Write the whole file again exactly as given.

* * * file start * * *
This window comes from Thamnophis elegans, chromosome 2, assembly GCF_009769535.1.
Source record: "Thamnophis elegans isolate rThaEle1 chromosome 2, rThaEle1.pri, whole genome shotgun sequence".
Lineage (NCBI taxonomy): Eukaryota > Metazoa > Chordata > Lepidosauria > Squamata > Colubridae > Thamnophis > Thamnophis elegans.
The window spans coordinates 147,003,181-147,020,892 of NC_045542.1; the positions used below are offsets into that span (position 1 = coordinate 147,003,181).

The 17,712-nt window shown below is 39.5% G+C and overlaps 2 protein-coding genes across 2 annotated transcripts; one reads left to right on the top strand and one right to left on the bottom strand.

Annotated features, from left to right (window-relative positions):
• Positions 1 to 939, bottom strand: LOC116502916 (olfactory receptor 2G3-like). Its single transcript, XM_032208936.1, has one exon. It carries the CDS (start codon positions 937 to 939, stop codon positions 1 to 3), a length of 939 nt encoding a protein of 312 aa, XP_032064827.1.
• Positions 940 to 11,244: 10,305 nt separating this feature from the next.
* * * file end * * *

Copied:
This window comes from Thamnophis elegans, chromosome 2, assembly GCF_009769535.1.
Source record: "Thamnophis elegans isolate rThaEle1 chromosome 2, rThaEle1.pri, whole genome shotgun sequence".
Lineage (NCBI taxonomy): Eukaryota > Metazoa > Chordata > Lepidosauria > Squamata > Colubridae > Thamnophis > Thamnophis elegans.
The window spans coordinates 147,003,181-147,020,892 of NC_045542.1; the positions used below are offsets into that span (position 1 = coordinate 147,003,181).

The 17,712-nt window shown below is 39.5% G+C and overlaps 2 protein-coding genes across 2 annotated transcripts; one reads left to right on the top strand and one right to left on the bottom strand.

Annotated features, from left to right (window-relative positions):
• Positions 1 to 939, bottom strand: LOC116502916 (olfactory receptor 2G3-like). Its single transcript, XM_032208936.1, has one exon. It carries the CDS (start codon positions 937 to 939, stop codon positions 1 to 3), a length of 939 nt encoding a protein of 312 aa, XP_032064827.1.
• Positions 940 to 11,244: 10,305 nt separating this feature from the next.